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To the power of

  1. Sep 8, 2009 #1
    Ok, I have a number to the power of another, say 2^3 which of course is 8.
    Question is if you have 2^n = 8 how do you calculate n?, this is obviously simple for the example but say if I needed to calculate n in 2^n = 1000 how do I do this either on paper or using a calculator, I've searched the web and come up with nothing so it is either extremely complicated or extremely easy and staring me in the face but I just cant see it at 2 o'clock in the morning!

    Thanks for any help
  2. jcsd
  3. Sep 8, 2009 #2
    The inverse operation of exponentiation is a logarithm. In particular, [itex]\log_b(a) = c[/itex] if [itex]b^c = a[/itex]. The logarithm retrieves the exponent necessary to take the base b to the number a. Some calculators will only have the natural logarithm available (whose base b is Euler's number e), or only the logarithm in base 10. In that case, you will need the change of base formula, which you can derive from the defining property of the logarithm above, or you can discover on this page.
    The logarithm is transcendental, it cannot be written as a finite combination of other elementary functions. However, you can use Newton's method and other series methods to calculate the logarithm on paper. This is tedious and unnecessary, however, as it was common to use logarithmic tables to look up logarithms, and today calculators produce more digits in a millisecond than you can calculate by hand in a few seconds.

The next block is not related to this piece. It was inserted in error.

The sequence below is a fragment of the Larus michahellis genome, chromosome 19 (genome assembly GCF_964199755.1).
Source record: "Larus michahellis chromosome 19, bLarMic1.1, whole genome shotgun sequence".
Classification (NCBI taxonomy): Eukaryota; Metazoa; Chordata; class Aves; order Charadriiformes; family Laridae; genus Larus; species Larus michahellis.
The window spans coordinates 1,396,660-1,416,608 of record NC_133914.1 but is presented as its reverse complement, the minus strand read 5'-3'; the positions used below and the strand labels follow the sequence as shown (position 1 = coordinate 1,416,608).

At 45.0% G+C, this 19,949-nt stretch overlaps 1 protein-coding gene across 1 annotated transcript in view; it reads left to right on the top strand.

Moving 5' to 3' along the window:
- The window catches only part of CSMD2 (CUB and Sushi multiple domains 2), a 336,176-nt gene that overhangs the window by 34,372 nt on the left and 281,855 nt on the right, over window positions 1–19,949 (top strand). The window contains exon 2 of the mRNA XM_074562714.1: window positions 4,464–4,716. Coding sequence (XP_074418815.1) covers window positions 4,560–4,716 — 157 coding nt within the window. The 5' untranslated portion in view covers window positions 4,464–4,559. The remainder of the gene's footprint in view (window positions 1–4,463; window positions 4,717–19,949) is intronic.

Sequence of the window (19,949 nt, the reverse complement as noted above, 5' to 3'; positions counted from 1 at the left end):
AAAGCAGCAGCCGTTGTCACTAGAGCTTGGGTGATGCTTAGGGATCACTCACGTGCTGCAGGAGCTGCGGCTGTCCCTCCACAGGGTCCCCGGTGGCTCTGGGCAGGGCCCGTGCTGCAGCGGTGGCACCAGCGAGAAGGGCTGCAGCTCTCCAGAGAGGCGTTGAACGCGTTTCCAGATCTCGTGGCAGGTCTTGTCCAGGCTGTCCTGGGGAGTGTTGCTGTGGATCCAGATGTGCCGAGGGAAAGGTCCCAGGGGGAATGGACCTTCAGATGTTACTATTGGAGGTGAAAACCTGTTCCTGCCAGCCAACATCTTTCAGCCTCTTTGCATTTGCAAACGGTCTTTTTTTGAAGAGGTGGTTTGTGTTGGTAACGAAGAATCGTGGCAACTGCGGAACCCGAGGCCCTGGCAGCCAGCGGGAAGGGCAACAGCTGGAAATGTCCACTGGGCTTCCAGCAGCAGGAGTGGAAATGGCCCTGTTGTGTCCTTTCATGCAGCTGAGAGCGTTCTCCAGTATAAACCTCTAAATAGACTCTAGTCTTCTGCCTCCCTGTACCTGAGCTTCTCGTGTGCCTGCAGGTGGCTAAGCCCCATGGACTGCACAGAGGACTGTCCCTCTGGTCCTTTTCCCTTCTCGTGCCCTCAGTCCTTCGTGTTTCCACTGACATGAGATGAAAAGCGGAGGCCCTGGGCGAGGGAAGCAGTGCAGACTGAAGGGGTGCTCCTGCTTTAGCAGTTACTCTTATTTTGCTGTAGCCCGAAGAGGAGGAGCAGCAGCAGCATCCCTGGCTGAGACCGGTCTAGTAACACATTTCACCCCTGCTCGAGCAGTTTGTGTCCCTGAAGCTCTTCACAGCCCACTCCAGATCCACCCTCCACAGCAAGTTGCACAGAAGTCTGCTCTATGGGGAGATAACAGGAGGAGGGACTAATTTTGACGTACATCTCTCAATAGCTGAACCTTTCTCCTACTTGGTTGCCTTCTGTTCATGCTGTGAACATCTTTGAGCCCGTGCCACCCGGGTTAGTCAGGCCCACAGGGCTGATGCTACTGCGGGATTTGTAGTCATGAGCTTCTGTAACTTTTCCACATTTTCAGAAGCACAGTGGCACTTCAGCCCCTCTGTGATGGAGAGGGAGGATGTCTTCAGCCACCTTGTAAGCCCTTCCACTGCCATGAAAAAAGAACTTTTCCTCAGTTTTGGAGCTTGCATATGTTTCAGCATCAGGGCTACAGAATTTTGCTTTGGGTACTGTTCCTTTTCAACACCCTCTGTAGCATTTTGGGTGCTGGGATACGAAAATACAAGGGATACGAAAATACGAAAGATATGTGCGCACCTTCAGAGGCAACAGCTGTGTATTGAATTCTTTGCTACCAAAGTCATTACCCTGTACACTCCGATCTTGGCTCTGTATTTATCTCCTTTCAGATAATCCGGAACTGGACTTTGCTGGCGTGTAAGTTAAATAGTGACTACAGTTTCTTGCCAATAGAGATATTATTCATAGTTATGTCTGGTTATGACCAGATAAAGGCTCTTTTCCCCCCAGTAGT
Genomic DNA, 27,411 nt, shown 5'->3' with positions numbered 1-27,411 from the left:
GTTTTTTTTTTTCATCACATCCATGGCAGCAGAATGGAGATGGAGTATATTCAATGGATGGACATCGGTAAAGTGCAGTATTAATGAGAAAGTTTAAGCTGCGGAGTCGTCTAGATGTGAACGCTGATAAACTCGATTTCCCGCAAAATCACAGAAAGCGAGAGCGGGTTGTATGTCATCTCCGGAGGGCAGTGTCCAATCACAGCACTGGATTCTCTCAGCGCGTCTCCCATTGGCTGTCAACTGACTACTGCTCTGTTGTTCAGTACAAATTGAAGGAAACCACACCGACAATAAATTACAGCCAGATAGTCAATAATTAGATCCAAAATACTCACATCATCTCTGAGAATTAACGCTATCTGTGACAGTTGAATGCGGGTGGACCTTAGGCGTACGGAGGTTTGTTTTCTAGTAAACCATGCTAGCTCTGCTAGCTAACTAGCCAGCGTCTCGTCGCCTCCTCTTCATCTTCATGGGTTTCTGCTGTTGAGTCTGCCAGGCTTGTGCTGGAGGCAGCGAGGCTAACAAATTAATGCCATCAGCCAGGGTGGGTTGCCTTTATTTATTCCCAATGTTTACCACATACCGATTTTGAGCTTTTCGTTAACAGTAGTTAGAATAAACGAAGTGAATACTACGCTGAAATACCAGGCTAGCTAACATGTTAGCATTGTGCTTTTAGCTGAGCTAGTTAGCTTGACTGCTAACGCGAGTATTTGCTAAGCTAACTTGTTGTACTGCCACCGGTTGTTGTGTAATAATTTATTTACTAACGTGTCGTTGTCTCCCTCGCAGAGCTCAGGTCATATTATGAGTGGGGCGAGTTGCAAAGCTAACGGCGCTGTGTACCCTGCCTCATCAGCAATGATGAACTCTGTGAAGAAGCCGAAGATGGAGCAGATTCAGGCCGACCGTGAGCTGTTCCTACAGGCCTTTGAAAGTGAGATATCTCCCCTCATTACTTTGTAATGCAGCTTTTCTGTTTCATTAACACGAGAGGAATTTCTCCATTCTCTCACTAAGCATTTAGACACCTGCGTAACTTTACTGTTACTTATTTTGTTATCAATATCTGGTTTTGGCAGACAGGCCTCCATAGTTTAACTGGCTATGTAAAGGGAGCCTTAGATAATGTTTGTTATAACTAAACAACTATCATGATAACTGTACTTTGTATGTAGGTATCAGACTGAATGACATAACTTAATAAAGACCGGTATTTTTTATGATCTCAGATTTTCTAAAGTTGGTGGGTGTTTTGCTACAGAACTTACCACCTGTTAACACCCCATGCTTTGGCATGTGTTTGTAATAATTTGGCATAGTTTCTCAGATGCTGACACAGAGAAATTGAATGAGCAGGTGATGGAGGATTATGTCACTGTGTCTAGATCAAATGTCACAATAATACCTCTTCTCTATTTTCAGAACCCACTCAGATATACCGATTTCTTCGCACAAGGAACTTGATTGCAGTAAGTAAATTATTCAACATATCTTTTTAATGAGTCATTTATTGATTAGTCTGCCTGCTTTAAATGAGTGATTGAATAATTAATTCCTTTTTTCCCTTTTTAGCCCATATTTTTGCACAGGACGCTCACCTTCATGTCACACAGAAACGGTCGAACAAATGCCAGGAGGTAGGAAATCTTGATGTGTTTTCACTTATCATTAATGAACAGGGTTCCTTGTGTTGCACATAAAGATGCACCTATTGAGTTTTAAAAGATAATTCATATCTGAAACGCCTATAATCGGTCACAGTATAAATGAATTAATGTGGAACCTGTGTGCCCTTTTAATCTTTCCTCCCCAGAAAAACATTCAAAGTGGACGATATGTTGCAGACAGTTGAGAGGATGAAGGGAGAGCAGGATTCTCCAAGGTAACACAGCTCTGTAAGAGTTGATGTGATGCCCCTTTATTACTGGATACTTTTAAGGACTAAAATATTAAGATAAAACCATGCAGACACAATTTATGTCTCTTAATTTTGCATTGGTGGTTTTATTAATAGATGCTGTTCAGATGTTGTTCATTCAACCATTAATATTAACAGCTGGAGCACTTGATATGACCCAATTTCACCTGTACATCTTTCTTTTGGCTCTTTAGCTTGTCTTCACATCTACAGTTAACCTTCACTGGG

Last edited: Sep 8, 2009
  4. Sep 9, 2009 #3
    Logs are amazing things. Here's just a few reasons:

    They are the inverses of exponential functions. They have some very nice algebraic properties (log ab = log a + log b, and log a^b = b log a).

    Log base 2 tells you the number of bits required to represent an integer.

    Log base 10 tells you how many digits are in an integer.

    Log base e (the natural logarithm or "ln") has a very clean definition in terms of calculus.

    Logarithms are the basis for slide rules, the mechanical calculators used by engineers for hundreds of years prior to the invention of the pocket calculator.
  5. Sep 9, 2009 #4


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    Most likely, your calculator will have a "Log" button and a "Ln" button

    You can use either to solve your problem:

    n=Log(1000)/Log(2), n=Ln(1000)/Ln(2)
  6. Sep 9, 2009 #5
    Thank you everybody, now I understand.

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